Federico Moreno Torroba’s Suite Castellana begins with the haunting Fandanguillo, followed by the wistful Arada and to complete the three movements, the elegant, charming Danza. The music of Torroba (1981-1982) is followed by excerpts from Isaac Albéniz’s Suite Española, on which three cities are saluted, Sevilla, Granada and Cádiz. These two albums comprise wonderful selections, interpreted with admirable skill and imagination by the Dublin guitarist.
This very enjoyable programme of popular songs played by the very talented Irish guitarist Brian Farrell. Of the 19 tracks, ten have been arranged for the guitar by Farrell and a good job he has made of it too. Many are presented quite ‘simply’ but it is this simplicity, which is the attraction to many of these songs. Others of note are the three Lauren Almeida arrangements (Blue Moon; Over the Rainbow; Ebb Tide) all taken from the classic book if Almeida’s ‘Contemporary Moods for Guitar’
Steve Marsh - Classical Guitar Magazine
Presenting a ‘showcase’ programme of mostly standard material, Irish guitarist Brian Farrell demonstrates an ability to perform and emotionally moving works as well as a secure technique good enough for him to place on record respectable performances of high-velocity material such as Las Abejas and El Colibri.
In this programme he also displays his talents for writing a couple of self-penned compositions, which are in no way diminished sitting along-side more celebrated guitar works. In particular his piece McBeth, written as a homage to the tragedy of the missing young girl Madeleine McCann, is a little gem of a piece. (Astonishingly on the day of beginning to review this disc, it was announced on the news that the British police are once again opening up a case after nearly seven years).
A very nice new release of guitar music favourites and one or two unknowns: all well recorded and played to a high degree of respectability.
Steve Marsh - Classical Guitar Magazine
Older readers may well remember the name Patrick Benham being associated with handwritten photocopy (actually ‘xerox’ would probably be more accurate term) of his Elegy and/or Rumba (later renamed Cubana once it was officially published), as these two attractive student pieces seemed to do the rounds of most guitar teachers. Of the eleven titles included in this programme ten of them date back to the 60’s, 70’s and 80’s and, like the two aforementioned pieces, are tuneful little ditties well deserving of more popularity than they seem to have received.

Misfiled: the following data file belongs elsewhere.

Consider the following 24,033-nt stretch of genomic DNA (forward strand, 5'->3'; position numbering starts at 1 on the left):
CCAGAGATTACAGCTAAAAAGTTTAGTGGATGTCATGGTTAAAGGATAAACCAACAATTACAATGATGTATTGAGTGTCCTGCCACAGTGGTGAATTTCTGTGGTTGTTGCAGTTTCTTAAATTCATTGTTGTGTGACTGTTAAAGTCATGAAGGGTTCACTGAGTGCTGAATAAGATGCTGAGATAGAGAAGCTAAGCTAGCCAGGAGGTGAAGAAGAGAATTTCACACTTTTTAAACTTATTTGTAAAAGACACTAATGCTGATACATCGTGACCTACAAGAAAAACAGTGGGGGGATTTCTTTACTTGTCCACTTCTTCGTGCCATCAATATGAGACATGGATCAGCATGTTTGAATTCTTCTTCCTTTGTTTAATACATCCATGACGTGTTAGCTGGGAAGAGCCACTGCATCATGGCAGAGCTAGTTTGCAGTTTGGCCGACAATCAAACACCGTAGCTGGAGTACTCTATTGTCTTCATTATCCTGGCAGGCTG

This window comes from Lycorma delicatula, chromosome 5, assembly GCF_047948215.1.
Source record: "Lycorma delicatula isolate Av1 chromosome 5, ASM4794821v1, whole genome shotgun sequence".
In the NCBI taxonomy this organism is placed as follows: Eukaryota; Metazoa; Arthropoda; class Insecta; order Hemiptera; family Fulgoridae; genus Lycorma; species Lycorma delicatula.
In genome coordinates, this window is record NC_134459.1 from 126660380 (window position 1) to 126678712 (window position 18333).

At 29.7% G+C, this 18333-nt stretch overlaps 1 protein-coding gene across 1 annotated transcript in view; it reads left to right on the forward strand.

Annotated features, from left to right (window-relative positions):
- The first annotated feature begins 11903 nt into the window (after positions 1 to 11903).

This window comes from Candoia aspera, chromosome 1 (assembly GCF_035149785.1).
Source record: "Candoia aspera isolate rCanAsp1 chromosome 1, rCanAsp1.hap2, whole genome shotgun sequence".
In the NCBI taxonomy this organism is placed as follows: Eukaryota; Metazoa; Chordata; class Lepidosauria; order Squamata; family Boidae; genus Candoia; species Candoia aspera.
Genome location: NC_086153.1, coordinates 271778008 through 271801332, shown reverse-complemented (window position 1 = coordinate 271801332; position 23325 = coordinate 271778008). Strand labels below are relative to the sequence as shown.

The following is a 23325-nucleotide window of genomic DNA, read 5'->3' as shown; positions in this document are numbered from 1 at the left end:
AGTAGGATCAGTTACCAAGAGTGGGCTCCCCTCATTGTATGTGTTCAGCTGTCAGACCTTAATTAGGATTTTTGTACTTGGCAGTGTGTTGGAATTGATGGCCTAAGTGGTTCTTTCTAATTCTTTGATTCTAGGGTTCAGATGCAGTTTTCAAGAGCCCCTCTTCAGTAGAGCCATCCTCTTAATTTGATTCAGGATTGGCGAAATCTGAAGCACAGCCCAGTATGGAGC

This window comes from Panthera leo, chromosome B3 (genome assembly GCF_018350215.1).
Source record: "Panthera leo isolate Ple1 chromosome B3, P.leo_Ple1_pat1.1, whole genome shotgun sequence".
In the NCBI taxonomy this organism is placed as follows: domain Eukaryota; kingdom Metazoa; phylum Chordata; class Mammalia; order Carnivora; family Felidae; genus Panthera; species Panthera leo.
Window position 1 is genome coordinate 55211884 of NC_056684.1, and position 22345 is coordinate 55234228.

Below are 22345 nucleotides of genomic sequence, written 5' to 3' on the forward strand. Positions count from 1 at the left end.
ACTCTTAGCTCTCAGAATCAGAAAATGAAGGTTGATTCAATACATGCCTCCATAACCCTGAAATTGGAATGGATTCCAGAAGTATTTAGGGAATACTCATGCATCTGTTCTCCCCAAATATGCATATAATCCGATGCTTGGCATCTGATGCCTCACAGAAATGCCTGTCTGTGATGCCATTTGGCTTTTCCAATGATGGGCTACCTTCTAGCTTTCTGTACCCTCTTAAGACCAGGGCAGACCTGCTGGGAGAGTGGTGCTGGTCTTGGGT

The Eight Simple Studies by Benjamin Dwyer seem too, solid, technically enhancing student material, none of which outstayed their welcome and are quite attractive.
Considering the importance and popularity of the twenty guitar studies by Leo Brouwer they seem relatively sparse recorded in their entirety. The inclusion therefore on this programme is to be welcomed but unfortunately it is something of a mixed bag. For the most part the studies are well played and interpretation but what lets the side down is Brian Farrell over-zealous speed on number six (surely one of the most popular of the set) and number twenty where both are taken at such a breakneck tempo thats makes for uncomfortable listening (and the rhythm between bars is not maintained in the former one). There is also a rhythms discrepancy between what is on the printed page and what is actually played in number sixteen concerning the 32nd notes in the bass line.
Due to their unfamiliarity and attractiveness this recording is with getting hold of just for the Benham and Dwyer pieces alone.
Steve Marsh - Classical Guitar Magazine
I knew Steve had composed and published many solo pieces for classical guitar over the years, along with numerous pieces for various guitar ensembles, but it was only when I heard the pieces performed superbly by Brian Farrell on the 'BY LINDISFARNE' album that I understood the true magnitude of the man's composing skills.
From guitar legend, Gordon Giltrap: www.giltrap.co.uk
Charming original miniatures by Steve Marsh beautifully performed with a deft touch by Brian Farrell. The recording is crystal clear. Very well done.
Classical Guitarist Paul Gregory
Brian travels comfortably over a varied musical terrain – from traditional Spanish guitar repertoire to arrangements of standards and contemporary hits. His mastery on the instrument produces a stellar performance every time and guarantees the listener an aural delight. His prolific output of seven CDs displays this wide range of material and his recordings feature regularly on the Blue of The Night.
Cal Corcoran RTÉ Lyric FM